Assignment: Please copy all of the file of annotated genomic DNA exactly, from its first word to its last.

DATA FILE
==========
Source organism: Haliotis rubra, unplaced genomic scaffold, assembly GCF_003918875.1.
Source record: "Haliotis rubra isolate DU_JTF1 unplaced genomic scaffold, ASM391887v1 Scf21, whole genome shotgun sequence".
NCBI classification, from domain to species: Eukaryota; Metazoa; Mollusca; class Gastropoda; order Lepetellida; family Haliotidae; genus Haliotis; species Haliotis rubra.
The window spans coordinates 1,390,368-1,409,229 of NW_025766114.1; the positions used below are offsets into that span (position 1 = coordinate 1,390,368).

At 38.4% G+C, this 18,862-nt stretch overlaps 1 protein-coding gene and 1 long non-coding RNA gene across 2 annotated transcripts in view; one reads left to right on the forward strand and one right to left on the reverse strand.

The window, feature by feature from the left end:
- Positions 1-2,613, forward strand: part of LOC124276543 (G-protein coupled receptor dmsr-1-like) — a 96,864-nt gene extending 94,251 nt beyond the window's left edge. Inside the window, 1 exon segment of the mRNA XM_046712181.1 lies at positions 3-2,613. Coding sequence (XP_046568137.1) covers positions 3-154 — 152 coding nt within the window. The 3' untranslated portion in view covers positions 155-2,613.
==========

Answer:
Source organism: Haliotis rubra, unplaced genomic scaffold, assembly GCF_003918875.1.
Source record: "Haliotis rubra isolate DU_JTF1 unplaced genomic scaffold, ASM391887v1 Scf21, whole genome shotgun sequence".
NCBI classification, from domain to species: Eukaryota; Metazoa; Mollusca; class Gastropoda; order Lepetellida; family Haliotidae; genus Haliotis; species Haliotis rubra.
The window spans coordinates 1,390,368-1,409,229 of NW_025766114.1; the positions used below are offsets into that span (position 1 = coordinate 1,390,368).

At 38.4% G+C, this 18,862-nt stretch overlaps 1 protein-coding gene and 1 long non-coding RNA gene across 2 annotated transcripts in view; one reads left to right on the forward strand and one right to left on the reverse strand.

The window, feature by feature from the left end:
- Positions 1-2,613, forward strand: part of LOC124276543 (G-protein coupled receptor dmsr-1-like) — a 96,864-nt gene extending 94,251 nt beyond the window's left edge. Inside the window, 1 exon segment of the mRNA XM_046712181.1 lies at positions 3-2,613. Coding sequence (XP_046568137.1) covers positions 3-154 — 152 coding nt within the window. The 3' untranslated portion in view covers positions 155-2,613.